The words were apt. Though Venetia was flattered by "The Prime's" romantic ardor--what young woman could resist a correspondent who could break off a love letter with "darling, I must stop now as I have to go and see the King"?--she does not seem to have reciprocated it with any warmth. She was content to be one of those intimate companions that lonely and over-burdened men seek out with their confidences.
And the confidences do roll out day by day, sometimes twice a day and more. Asquith wrote easily, and there are some agreeable anecdotes. Here is Henry James at dinner building a tower of epigrams "and as often as not leaving the building half-finished with the scaffolding still around it"; or Rupert Brooke, leaving for the war, "quite convinced that he will not return alive"; or Churchill, admired for his talents and distrusted for his character. But all these diary-like phrases are nothing to the spate of infatuated prose, which gathers pace as the storm of war breaks over Europe. "I came away a new man," Asquith writes on October 22, 1914, "thanks to your life-giving and unfailing power of restarting run-down springs, and refilling exhausted reservoirs, and regenerating the whole being and life of a man."
"My beloved," he writes two weeks later. "No one can say that we kept our lamps unlit, or allowed them to grow dim and flicker out. . . . If I were to die tonight, your name would be graven on my heart, and the thought and vision of you would be my last and dearest memory."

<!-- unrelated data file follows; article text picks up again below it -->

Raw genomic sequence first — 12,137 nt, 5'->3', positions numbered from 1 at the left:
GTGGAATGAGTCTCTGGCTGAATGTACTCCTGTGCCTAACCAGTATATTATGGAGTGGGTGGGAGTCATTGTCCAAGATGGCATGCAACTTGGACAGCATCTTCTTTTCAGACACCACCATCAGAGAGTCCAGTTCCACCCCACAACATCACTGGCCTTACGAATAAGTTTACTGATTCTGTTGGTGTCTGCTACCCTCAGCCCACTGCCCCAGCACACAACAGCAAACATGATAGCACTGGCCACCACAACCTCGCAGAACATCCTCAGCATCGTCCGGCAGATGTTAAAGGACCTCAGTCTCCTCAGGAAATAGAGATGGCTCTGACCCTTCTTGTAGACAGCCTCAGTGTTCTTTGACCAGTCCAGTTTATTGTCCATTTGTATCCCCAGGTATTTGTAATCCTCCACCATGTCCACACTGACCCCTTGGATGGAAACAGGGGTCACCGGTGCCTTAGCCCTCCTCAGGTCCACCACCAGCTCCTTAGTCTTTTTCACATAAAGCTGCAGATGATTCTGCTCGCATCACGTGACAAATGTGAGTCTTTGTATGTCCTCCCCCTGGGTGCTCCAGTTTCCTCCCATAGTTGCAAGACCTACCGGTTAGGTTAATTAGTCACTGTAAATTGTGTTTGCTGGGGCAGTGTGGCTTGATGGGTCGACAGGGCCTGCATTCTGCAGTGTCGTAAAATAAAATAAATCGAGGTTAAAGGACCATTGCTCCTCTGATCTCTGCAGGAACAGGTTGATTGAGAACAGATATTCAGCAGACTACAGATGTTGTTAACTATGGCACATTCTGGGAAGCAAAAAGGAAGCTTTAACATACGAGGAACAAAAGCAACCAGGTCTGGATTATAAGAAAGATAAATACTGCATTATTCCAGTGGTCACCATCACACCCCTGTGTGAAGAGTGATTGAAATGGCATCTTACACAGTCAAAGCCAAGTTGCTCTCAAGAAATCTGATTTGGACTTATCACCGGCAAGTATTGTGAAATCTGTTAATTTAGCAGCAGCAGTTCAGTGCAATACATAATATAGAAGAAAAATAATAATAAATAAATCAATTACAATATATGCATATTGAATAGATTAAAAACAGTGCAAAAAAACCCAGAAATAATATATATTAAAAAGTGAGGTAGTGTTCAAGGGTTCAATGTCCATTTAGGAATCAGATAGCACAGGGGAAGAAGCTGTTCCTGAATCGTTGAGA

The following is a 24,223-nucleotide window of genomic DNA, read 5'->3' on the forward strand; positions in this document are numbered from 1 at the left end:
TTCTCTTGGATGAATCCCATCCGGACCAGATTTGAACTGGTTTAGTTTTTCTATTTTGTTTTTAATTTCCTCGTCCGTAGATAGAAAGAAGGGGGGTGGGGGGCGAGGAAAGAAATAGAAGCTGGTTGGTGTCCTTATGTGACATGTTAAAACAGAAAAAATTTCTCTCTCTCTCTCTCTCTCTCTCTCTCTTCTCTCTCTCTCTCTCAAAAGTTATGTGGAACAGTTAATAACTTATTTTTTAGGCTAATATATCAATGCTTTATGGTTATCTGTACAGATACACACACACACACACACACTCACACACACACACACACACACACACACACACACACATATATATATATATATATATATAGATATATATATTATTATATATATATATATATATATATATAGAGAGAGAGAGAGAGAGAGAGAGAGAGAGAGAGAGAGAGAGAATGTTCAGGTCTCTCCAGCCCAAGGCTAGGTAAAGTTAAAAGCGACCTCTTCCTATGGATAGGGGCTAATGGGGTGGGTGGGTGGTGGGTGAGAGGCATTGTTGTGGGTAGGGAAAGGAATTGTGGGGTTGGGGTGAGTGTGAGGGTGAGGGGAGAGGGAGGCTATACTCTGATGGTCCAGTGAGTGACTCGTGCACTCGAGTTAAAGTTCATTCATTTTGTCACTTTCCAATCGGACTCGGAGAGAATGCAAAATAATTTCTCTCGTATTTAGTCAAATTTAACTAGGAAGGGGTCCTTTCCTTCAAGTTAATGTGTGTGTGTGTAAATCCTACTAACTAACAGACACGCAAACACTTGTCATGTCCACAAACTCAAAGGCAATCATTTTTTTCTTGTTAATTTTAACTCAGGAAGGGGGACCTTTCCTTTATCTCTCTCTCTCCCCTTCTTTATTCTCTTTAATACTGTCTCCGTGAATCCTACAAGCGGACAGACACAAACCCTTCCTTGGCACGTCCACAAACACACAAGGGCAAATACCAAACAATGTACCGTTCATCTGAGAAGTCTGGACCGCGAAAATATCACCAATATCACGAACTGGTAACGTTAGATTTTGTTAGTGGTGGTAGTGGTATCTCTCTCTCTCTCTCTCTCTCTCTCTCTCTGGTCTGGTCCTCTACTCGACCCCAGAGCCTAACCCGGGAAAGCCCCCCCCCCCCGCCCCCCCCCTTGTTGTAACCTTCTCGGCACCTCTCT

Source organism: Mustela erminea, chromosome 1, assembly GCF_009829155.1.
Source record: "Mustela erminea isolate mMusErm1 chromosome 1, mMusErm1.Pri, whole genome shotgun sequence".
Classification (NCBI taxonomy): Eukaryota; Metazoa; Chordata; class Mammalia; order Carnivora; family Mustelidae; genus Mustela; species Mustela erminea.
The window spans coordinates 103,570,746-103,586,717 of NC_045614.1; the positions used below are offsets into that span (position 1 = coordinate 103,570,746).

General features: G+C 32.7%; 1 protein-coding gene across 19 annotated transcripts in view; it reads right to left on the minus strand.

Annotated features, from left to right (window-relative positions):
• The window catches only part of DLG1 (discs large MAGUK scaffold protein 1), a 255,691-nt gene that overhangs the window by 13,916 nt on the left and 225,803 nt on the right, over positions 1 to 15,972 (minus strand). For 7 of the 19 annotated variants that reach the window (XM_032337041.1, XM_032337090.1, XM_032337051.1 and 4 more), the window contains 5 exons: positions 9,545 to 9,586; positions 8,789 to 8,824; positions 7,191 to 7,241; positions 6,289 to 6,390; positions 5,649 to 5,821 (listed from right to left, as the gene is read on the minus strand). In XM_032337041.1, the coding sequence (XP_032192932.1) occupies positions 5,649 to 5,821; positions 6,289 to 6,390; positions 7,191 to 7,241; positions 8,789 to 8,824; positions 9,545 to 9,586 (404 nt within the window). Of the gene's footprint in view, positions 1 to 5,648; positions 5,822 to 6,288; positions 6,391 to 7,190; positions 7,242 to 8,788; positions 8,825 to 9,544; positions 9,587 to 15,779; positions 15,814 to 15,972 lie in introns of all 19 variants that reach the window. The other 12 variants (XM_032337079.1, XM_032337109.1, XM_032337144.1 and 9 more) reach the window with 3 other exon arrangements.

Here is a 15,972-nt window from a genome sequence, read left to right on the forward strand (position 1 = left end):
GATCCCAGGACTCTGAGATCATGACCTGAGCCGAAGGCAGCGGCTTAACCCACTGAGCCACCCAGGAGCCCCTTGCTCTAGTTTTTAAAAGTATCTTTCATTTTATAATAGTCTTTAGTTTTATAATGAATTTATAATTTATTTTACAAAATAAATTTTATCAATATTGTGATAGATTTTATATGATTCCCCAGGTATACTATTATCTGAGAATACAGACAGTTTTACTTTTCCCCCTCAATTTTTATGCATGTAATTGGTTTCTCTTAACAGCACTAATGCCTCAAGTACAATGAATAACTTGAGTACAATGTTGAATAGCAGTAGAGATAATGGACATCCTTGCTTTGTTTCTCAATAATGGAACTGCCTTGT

And then, early in March 1915, when Venetia was covertly planning to marry his colleague and close friend Edwin Montagu, Asquith declaims so passionately that his subsequent humiliation was to be all the worse. "My love for you has grown day by day and month by month and (now) year by year: till it absorbs and inspires all my life. I could not if I would, and I would not if I could, arrest its flow, or limit its extent, or lower by a single degree its intensity. . . . It has rescued me (little as anyone but you knows it) from sterility, impotence, despair. It enables me in the daily stress of almost intolerable burdens and anxieties to see visions and dream dreams."
It was also an attachment so strong that it led Asquith into staggering indiscretions. Any one of the letters he sent to Venetia in the first six months of the war would have put a lesser politician in the Tower and an army officer in front of a firing squad. They contain precise details of troop movements, of the dates of coming offensives, the state of munition supplies, naval losses, arguments in the high command, quarrels with the French. Asquith sends her reports from Sir John French, commanding the British Expeditionary Force in France, confidential comments from his war minister, Lord Kitchener, and secrets unknown to other members of his government. "All this rather kept back from the Cabinet," he writes insouciantly, telling her that the Dardanelles attack is being delayed while the Allies settle "how cheaply we can purchase the immediate intervention of that most voracious, slippery, and perfidious power--Italy." He is so careless that he even tosses a deciphered dispatch out of the car window while he is taking her on her regular Friday afternoon drive.